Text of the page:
From the President

It is hard to believe that we are ringing in the New Year. Welcome 2017! Where did the year go? I think there is a bit of truth to what I hear the “seasoned” folks say, “The older one becomes, the faster time flies.”

Concerns that impact the health of our citizens are seemly picking up speed. States across America, including Ohio, have worked to legalize marijuana for medical and/or recreational use. Thousands are overdosing and struggling with opioid abuse. Violence is at an all time high as we witness the stories of multiple shootings and death in malls, schools, churches; anywhere people gather. Acts of terrorism, polluted city drinking water, domestic and workplace violence incidents play over and over on news channels.

The CDC (Center for Disease Control) recently reported a slight decrease in the life expectancy of the nation, and that heart disease continues to be the major cause of death, followed by cancers. I dare not forget to mention the presidential election of 2016, as being a major stressor for many. Oh my! What else? What else shall we concern ourselves with? The downsizing of employees in many sectors (including the hospitals and health agencies) has continued to impact the economy.

All of these issues and many more directly influence the health of our nation, states, cities and communities. As major players in the provision of health care, nurses continue to be on the front line of all the above concerns and societal stresses.

As we enter into the new year, let us not forget that nurses are ethically bound by our professional code to not only advocate for our individual patients, families, and specific populations; but also to “integrate principles of social justice into nursing and health policy” (Code of Ethics for Nurses, 2015). Now is a good time to actually review the Code and work to find a way to strengthen our individual professional growth.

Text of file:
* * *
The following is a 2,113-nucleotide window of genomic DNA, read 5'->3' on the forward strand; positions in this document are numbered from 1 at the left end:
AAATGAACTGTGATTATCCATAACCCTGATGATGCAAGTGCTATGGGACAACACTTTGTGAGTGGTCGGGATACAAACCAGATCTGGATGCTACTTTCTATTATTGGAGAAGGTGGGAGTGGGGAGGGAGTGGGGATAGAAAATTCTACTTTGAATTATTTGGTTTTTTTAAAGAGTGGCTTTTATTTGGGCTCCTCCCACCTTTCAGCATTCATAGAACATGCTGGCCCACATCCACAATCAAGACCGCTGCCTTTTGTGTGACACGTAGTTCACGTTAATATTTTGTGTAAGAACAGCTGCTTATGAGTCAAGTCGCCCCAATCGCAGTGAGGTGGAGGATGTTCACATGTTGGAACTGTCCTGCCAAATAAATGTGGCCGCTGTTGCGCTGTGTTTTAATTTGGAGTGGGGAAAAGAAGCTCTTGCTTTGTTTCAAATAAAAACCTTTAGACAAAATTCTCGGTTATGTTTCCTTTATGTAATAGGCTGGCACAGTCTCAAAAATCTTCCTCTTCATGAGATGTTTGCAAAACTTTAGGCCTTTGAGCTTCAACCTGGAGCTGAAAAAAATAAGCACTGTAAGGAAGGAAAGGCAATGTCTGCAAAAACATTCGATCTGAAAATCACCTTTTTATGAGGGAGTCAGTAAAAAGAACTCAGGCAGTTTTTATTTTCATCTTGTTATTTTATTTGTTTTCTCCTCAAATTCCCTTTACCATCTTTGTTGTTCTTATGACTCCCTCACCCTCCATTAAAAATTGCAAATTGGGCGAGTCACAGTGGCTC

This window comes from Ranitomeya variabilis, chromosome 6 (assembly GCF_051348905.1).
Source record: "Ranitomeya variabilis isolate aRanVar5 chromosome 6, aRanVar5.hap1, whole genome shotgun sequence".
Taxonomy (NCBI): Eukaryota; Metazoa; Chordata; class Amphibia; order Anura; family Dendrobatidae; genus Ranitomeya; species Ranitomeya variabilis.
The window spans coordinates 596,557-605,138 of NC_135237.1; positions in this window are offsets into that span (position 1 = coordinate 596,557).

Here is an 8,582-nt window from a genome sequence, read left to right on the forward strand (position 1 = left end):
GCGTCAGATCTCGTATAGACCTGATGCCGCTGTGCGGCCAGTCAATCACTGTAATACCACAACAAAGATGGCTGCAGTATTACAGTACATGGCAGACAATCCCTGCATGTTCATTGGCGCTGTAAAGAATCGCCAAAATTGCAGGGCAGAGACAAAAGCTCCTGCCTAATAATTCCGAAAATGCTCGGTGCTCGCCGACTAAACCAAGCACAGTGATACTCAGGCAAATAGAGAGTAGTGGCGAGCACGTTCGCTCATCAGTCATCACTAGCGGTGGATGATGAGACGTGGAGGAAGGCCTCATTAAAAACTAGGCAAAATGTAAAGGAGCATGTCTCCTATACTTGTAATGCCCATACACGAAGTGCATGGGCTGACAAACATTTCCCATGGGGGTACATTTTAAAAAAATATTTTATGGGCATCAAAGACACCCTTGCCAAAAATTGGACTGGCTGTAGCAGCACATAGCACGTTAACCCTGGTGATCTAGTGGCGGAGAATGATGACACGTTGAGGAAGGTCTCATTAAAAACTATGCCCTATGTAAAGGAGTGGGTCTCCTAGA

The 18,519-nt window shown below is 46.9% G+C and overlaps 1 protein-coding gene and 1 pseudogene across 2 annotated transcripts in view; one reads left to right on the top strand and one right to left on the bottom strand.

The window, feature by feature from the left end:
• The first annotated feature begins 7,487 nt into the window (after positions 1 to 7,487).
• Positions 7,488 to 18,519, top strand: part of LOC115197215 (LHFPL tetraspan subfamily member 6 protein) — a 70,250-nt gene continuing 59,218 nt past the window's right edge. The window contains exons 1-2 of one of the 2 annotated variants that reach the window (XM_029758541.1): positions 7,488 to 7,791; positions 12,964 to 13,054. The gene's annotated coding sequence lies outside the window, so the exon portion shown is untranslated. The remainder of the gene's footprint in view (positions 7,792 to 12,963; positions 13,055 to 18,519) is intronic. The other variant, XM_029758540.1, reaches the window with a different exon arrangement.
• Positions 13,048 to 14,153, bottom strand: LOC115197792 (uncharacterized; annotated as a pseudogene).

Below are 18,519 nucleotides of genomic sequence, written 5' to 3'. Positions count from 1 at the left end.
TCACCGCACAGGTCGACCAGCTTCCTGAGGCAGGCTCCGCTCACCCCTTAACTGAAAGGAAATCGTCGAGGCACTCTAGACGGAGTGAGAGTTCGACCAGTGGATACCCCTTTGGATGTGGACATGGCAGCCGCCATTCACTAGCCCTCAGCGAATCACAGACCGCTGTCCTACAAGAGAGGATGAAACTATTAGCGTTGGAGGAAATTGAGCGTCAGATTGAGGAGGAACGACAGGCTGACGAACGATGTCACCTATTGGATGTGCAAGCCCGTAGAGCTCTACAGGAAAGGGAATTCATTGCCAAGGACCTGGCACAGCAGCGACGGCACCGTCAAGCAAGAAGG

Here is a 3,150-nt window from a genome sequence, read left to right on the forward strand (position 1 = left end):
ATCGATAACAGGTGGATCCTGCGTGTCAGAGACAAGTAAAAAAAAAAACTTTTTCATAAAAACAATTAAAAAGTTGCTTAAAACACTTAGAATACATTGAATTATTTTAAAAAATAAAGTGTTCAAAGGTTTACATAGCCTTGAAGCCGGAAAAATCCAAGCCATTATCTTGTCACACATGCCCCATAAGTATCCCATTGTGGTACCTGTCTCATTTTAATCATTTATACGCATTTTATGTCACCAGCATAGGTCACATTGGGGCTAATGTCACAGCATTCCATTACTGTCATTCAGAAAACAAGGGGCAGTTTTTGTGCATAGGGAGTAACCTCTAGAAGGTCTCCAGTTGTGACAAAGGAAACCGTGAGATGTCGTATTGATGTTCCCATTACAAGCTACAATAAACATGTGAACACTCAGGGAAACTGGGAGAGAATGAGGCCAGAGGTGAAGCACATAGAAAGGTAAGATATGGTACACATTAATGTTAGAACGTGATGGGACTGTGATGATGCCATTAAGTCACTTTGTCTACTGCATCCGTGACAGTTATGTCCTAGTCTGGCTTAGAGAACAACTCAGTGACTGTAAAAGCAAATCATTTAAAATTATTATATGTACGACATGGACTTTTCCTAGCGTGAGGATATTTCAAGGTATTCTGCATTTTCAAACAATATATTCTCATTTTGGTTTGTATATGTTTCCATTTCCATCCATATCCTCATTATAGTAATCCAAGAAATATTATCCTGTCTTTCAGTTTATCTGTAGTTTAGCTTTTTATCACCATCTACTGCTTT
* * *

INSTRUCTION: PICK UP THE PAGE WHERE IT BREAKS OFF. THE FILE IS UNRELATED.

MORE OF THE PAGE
If you can do a lot then do a lot. If you can do just a little, do just a little, but do something! Most of us can do a little and nurses can make a little go a long way.

Make an effort to support District Three this year. Take a two-hour shift to screen for hypertension at the fair. Buy (or sell) the District Three, ONA holiday nuts. Become a board member of an organization of your interest/choice. Or make it really easy and fun by attending one of the continuing education events. It will make a huge difference.

Come out to see the amazing film, The American Nurse: Healing America. It is a heartfelt film that examines the core of advocacy and nursing. Don’t miss it.

Now, with all that said, I will end this message by wishing each of you a healthy new year full of grace and happy times that outweigh any sadness or difficulty that pepper our lives.


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Carol E. Smith

First Vice President

Jeannie Mulichak

Second Vice President
Gina Severino


Jennie Wood

Patricia Gayle Bonaquist


Lori-Beth Bortmas
Candace Root
Janet Reeves
Lori-Kemp Campana
Louise Aurilio
Colleen Wilson
Molly Roche
Mary Liakaris

Executive Director

Linda Warino